You might be laughing right now. India? Safe? Yes, for me, and it seemed for those around me, in Auroville where my first lock down happened. It was magical, we even sang at the top of our voices, one night, from the roof top of the home of Kasia Prem Shakti, my Polish Aurovillian lover: "More Lockdown!" We were living in a surreal world, India now our gated community, indefinite visa extensions, our gilded prison, in fact our Shamballah, safe from a world of madness. Nobody there ever got sick. And later too in Goa, where during the monsoon, the foreign community had hunkered down to weather the storm, staying instead of heading home to Europe or the UK. A smoker's paradise, where covid hit quite hard, and several of my friends got laid out, coughing and gasping for breath, unable to taste their food. And they all got better.
I arrived back in Goa in mid November, where I'd landed in January, in the previous epoch in the midst of a pumping season. This season was different. Only those foreigners who were not really tourists, not here on holiday, no real job, self employed, no family or responsibilities to return to, and free to stay on in the land that was the most calm, sane, mad and chaotic in the world. There was something really special about this season in Arambol. More connection, more tribe, family, and still the high energy and relentless pace, dance, music, and endless offerings, skill sharing.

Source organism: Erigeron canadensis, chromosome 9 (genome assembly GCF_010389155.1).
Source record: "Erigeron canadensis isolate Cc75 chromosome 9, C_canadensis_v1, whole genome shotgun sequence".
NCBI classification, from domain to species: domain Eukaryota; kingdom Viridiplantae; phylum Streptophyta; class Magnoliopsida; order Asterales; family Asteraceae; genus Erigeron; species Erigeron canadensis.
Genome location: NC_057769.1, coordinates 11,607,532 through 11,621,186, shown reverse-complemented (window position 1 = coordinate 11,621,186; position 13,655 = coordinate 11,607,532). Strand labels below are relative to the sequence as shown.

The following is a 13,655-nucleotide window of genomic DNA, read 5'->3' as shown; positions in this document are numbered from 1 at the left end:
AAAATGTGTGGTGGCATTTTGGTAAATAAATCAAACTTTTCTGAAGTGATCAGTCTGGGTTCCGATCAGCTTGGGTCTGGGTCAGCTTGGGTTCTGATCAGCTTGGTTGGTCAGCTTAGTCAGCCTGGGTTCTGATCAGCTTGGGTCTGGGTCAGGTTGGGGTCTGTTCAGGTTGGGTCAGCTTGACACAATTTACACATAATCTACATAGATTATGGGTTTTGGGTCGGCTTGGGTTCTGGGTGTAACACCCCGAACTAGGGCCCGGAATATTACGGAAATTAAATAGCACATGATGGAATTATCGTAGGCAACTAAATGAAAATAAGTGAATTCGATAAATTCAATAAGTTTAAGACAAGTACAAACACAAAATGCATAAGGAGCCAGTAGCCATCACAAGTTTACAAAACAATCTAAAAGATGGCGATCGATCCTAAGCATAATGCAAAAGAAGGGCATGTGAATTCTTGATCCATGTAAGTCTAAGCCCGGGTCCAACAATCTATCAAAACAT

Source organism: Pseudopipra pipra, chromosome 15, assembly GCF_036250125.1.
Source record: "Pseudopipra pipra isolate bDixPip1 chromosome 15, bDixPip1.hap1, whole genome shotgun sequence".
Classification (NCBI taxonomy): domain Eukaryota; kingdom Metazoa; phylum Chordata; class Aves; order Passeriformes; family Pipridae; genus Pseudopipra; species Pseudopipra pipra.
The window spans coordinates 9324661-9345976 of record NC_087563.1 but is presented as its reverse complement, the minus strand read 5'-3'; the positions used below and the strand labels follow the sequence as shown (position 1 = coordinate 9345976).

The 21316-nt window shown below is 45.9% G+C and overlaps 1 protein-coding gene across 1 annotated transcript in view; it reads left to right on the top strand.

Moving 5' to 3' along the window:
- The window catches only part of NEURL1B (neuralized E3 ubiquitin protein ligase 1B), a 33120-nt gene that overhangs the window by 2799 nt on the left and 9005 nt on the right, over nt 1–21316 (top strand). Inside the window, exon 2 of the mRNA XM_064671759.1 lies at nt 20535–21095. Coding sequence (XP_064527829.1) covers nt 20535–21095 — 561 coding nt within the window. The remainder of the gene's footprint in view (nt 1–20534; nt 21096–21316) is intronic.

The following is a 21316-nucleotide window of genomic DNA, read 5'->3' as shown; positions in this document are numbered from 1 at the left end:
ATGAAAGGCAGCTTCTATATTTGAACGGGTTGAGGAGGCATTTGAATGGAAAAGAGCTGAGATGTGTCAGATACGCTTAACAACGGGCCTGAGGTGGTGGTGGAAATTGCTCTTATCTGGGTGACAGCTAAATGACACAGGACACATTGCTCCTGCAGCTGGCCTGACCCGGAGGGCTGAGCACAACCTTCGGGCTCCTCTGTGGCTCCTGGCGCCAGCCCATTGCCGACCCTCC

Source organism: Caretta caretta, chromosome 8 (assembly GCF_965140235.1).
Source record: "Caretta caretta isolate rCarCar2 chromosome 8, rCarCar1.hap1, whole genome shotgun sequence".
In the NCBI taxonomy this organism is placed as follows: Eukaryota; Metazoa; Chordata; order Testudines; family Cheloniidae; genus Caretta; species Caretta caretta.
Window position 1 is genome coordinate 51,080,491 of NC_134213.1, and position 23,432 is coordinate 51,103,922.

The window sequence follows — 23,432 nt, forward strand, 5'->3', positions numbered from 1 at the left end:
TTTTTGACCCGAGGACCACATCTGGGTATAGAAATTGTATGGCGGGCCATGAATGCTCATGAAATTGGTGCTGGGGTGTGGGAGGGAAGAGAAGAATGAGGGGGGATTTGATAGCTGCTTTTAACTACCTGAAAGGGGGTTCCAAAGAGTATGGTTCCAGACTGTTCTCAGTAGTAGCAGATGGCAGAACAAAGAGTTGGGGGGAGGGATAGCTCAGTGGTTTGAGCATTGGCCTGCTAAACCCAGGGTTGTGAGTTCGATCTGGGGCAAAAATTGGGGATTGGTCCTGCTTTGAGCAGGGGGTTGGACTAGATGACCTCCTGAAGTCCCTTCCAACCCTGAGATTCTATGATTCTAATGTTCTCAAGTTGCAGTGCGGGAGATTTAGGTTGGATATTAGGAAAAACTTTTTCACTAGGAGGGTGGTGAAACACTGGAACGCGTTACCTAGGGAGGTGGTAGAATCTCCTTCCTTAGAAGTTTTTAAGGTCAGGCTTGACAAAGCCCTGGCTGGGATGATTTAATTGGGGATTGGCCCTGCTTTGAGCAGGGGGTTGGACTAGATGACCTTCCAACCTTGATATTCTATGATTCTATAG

Goa seemed to be charmed. The infection rate was minimal. Even though hordes of Indian tourists descended on 'our beaches' from Bombay, Delhi and Bangalore, conspicuous by their masks that slowly over time would slide down over their chins, and then disappear for good. Many stayed on, 'working from home', deciding to live in this rare atmoshpere, rather than go back to their muzzled cities. For those who had lived in Arambol through the year, both foreign and local, and the hippy/yogi/digital nomads who had been in lockdowns in Rishikesh and other places and had started arriving for the dry balmy winter weather, masks were something you might have in your pocket if some rare and isolated shop owner asked you to put one on. Goa's 'cases' remained low, despite zero compliance with mask wearing and social distancing. In fact, an abundance of hugging, kissing, crowded scenes at open mics, ecstatic dances, contact and partner dancing, tantra festivals and of course the endless passing and sharing of the good smoke, seemed to be a middle finger pointing straight at the fear narrative that was so pervasive in the world media.